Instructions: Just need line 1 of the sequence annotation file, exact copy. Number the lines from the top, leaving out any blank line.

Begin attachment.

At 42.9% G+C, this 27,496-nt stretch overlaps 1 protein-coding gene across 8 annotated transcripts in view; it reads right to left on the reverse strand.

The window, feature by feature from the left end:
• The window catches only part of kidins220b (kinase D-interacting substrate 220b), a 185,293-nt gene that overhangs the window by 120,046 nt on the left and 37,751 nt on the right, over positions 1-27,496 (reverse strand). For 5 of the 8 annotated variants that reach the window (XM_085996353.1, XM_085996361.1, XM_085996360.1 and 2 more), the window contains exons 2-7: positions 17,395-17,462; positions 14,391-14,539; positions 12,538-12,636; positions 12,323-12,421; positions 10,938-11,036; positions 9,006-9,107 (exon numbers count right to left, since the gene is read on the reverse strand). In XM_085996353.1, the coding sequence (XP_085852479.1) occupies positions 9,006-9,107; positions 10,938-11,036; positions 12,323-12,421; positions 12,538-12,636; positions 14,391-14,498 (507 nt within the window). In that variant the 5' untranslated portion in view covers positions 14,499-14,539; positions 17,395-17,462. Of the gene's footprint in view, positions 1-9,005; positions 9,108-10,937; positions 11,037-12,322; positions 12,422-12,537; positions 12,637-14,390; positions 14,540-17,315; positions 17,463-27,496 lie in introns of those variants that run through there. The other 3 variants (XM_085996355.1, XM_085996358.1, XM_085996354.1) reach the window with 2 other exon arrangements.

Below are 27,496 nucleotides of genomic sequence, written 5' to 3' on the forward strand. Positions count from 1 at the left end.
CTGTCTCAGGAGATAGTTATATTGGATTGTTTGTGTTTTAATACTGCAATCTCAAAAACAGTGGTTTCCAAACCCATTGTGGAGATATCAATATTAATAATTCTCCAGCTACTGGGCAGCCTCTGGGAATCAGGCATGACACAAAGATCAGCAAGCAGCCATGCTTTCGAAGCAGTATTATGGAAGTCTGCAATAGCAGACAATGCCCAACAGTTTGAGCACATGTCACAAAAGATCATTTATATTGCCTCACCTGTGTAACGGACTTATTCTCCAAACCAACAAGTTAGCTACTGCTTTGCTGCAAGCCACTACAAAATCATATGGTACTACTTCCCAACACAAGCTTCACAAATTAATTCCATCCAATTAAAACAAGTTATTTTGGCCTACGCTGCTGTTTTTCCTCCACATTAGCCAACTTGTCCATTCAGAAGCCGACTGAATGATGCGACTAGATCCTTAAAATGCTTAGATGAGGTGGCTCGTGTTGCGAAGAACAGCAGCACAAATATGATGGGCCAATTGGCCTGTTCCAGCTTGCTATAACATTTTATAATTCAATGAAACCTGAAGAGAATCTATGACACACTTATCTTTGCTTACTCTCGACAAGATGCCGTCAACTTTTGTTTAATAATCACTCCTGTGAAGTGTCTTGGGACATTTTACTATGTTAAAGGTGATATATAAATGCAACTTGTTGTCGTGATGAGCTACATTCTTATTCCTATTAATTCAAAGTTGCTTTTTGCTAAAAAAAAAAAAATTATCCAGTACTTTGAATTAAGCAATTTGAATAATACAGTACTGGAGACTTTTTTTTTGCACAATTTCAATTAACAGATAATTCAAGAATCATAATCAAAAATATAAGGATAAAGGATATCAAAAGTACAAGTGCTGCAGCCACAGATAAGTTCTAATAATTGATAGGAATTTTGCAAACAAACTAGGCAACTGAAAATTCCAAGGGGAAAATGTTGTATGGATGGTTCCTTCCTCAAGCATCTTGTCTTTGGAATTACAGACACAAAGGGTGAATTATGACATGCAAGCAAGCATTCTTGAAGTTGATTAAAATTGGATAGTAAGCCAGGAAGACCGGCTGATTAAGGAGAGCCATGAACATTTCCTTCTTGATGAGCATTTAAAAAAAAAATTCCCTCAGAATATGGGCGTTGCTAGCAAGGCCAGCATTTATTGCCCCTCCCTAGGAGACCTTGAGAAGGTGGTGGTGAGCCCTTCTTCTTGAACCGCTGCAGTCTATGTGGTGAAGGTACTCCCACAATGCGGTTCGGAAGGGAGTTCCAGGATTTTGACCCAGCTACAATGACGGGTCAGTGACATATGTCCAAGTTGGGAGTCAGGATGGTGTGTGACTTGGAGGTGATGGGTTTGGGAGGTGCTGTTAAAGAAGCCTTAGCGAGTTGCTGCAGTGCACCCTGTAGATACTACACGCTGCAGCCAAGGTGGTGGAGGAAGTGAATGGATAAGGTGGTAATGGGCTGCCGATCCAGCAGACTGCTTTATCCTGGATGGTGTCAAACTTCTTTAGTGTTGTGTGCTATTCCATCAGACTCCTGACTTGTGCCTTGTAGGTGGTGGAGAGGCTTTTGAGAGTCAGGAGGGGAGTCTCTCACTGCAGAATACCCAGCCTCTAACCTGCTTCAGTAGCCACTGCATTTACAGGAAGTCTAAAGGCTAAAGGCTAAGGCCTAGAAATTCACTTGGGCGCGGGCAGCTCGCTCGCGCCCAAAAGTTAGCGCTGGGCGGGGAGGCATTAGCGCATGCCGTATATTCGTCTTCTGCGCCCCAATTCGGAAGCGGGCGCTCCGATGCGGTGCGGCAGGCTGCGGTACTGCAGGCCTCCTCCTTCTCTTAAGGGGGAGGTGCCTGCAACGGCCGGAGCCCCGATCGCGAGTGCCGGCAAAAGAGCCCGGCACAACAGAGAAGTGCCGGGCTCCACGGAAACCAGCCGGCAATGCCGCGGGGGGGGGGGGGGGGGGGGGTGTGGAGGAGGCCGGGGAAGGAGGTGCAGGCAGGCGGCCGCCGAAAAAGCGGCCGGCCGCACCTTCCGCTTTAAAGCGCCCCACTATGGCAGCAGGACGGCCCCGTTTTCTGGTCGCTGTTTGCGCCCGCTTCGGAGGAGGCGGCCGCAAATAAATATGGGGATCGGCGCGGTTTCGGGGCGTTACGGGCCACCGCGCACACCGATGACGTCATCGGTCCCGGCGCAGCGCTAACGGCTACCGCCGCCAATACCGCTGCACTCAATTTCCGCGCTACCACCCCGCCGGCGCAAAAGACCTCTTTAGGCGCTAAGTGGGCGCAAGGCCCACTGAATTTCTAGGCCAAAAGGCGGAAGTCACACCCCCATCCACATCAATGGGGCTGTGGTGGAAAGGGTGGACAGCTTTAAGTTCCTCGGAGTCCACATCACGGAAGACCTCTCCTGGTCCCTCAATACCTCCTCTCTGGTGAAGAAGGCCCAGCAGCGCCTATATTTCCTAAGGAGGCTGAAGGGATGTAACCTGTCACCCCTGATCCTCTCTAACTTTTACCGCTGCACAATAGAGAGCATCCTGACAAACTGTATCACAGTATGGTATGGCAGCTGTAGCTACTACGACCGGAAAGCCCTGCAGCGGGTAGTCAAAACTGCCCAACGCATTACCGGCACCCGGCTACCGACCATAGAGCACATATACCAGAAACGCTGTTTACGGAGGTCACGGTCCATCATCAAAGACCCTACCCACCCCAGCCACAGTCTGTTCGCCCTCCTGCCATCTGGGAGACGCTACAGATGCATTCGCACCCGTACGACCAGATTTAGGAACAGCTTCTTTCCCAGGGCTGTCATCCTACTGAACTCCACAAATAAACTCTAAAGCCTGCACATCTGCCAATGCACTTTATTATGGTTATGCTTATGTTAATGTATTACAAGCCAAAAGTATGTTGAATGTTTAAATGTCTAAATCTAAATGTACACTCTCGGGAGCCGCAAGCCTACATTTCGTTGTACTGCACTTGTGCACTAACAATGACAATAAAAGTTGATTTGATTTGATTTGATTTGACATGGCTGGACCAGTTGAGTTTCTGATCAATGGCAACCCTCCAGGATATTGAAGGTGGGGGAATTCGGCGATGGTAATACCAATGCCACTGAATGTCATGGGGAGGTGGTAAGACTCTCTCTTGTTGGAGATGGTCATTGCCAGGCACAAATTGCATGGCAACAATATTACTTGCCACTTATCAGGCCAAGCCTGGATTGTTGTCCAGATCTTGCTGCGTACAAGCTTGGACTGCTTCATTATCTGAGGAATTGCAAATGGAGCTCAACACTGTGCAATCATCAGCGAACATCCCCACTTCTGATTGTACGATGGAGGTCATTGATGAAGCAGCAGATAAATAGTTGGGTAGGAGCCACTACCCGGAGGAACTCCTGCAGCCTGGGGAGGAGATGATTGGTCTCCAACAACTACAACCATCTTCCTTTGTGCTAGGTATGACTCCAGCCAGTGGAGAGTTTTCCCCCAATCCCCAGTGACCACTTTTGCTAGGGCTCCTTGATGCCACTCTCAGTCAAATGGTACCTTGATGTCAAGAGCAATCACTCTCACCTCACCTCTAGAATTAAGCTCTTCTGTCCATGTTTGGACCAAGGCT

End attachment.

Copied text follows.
At 42.9% G+C, this 27,496-nt stretch overlaps 1 protein-coding gene across 8 annotated transcripts in view; it reads right to left on the reverse strand.